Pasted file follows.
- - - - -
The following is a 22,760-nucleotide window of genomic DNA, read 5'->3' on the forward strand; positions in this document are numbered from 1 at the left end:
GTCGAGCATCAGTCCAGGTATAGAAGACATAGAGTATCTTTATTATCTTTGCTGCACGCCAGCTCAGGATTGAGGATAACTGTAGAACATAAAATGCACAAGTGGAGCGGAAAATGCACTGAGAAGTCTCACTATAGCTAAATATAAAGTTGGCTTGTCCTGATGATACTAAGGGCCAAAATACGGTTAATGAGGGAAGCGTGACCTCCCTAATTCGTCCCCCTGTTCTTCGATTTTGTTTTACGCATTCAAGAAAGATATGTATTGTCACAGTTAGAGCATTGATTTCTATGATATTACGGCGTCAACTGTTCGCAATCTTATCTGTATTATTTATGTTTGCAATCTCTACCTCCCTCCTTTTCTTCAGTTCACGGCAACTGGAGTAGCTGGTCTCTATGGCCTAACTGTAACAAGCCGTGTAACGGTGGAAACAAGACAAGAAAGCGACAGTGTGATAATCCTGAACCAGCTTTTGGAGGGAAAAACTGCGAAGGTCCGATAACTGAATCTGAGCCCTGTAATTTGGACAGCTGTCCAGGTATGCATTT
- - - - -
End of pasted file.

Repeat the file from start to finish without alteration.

The following is a 22,760-nucleotide window of genomic DNA, read 5'->3' on the forward strand; positions in this document are numbered from 1 at the left end:
GTCGAGCATCAGTCCAGGTATAGAAGACATAGAGTATCTTTATTATCTTTGCTGCACGCCAGCTCAGGATTGAGGATAACTGTAGAACATAAAATGCACAAGTGGAGCGGAAAATGCACTGAGAAGTCTCACTATAGCTAAATATAAAGTTGGCTTGTCCTGATGATACTAAGGGCCAAAATACGGTTAATGAGGGAAGCGTGACCTCCCTAATTCGTCCCCCTGTTCTTCGATTTTGTTTTACGCATTCAAGAAAGATATGTATTGTCACAGTTAGAGCATTGATTTCTATGATATTACGGCGTCAACTGTTCGCAATCTTATCTGTATTATTTATGTTTGCAATCTCTACCTCCCTCCTTTTCTTCAGTTCACGGCAACTGGAGTAGCTGGTCTCTATGGCCTAACTGTAACAAGCCGTGTAACGGTGGAAACAAGACAAGAAAGCGACAGTGTGATAATCCTGAACCAGCTTTTGGAGGGAAAAACTGCGAAGGTCCGATAACTGAATCTGAGCCCTGTAATTTGGACAGCTGTCCAGGTATGCATTT